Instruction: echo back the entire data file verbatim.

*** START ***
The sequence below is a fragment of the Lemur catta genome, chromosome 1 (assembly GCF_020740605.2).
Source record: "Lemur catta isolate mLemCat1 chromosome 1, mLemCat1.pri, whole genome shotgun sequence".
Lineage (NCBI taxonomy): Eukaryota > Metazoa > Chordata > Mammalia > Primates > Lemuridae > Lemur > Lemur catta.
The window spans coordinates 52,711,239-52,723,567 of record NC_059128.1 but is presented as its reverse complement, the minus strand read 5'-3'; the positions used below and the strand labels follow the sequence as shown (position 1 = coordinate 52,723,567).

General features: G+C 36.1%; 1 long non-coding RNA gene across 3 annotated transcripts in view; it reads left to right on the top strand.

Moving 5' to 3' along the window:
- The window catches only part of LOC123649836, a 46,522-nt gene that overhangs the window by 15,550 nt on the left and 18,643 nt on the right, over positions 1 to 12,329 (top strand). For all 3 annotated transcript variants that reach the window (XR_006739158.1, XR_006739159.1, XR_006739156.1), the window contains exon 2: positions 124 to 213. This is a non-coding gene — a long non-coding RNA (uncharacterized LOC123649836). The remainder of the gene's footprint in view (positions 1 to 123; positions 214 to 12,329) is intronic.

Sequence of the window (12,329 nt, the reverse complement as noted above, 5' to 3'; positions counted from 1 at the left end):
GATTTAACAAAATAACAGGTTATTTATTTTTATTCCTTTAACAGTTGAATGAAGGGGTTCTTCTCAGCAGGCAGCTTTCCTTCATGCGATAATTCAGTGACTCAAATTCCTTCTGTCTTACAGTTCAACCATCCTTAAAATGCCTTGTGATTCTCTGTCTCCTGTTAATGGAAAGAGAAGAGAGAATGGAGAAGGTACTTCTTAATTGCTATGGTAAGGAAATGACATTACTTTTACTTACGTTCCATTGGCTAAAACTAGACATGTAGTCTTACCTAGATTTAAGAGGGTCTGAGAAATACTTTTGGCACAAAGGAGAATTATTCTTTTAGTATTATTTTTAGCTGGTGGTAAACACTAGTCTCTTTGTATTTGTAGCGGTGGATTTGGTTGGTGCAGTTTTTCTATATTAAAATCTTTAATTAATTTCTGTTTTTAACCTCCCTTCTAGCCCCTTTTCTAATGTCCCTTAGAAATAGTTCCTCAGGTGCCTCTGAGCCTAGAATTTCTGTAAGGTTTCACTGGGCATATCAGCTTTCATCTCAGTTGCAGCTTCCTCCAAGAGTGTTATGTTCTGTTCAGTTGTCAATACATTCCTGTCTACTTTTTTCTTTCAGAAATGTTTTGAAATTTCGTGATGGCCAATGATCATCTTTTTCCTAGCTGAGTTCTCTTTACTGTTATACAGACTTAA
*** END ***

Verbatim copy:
The sequence below is a fragment of the Lemur catta genome, chromosome 1 (assembly GCF_020740605.2).
Source record: "Lemur catta isolate mLemCat1 chromosome 1, mLemCat1.pri, whole genome shotgun sequence".
Lineage (NCBI taxonomy): Eukaryota > Metazoa > Chordata > Mammalia > Primates > Lemuridae > Lemur > Lemur catta.
The window spans coordinates 52,711,239-52,723,567 of record NC_059128.1 but is presented as its reverse complement, the minus strand read 5'-3'; the positions used below and the strand labels follow the sequence as shown (position 1 = coordinate 52,723,567).

General features: G+C 36.1%; 1 long non-coding RNA gene across 3 annotated transcripts in view; it reads left to right on the top strand.

Moving 5' to 3' along the window:
- The window catches only part of LOC123649836, a 46,522-nt gene that overhangs the window by 15,550 nt on the left and 18,643 nt on the right, over positions 1 to 12,329 (top strand). For all 3 annotated transcript variants that reach the window (XR_006739158.1, XR_006739159.1, XR_006739156.1), the window contains exon 2: positions 124 to 213. This is a non-coding gene — a long non-coding RNA (uncharacterized LOC123649836). The remainder of the gene's footprint in view (positions 1 to 123; positions 214 to 12,329) is intronic.

Sequence of the window (12,329 nt, the reverse complement as noted above, 5' to 3'; positions counted from 1 at the left end):
GATTTAACAAAATAACAGGTTATTTATTTTTATTCCTTTAACAGTTGAATGAAGGGGTTCTTCTCAGCAGGCAGCTTTCCTTCATGCGATAATTCAGTGACTCAAATTCCTTCTGTCTTACAGTTCAACCATCCTTAAAATGCCTTGTGATTCTCTGTCTCCTGTTAATGGAAAGAGAAGAGAGAATGGAGAAGGTACTTCTTAATTGCTATGGTAAGGAAATGACATTACTTTTACTTACGTTCCATTGGCTAAAACTAGACATGTAGTCTTACCTAGATTTAAGAGGGTCTGAGAAATACTTTTGGCACAAAGGAGAATTATTCTTTTAGTATTATTTTTAGCTGGTGGTAAACACTAGTCTCTTTGTATTTGTAGCGGTGGATTTGGTTGGTGCAGTTTTTCTATATTAAAATCTTTAATTAATTTCTGTTTTTAACCTCCCTTCTAGCCCCTTTTCTAATGTCCCTTAGAAATAGTTCCTCAGGTGCCTCTGAGCCTAGAATTTCTGTAAGGTTTCACTGGGCATATCAGCTTTCATCTCAGTTGCAGCTTCCTCCAAGAGTGTTATGTTCTGTTCAGTTGTCAATACATTCCTGTCTACTTTTTTCTTTCAGAAATGTTTTGAAATTTCGTGATGGCCAATGATCATCTTTTTCCTAGCTGAGTTCTCTTTACTGTTATACAGACTTAA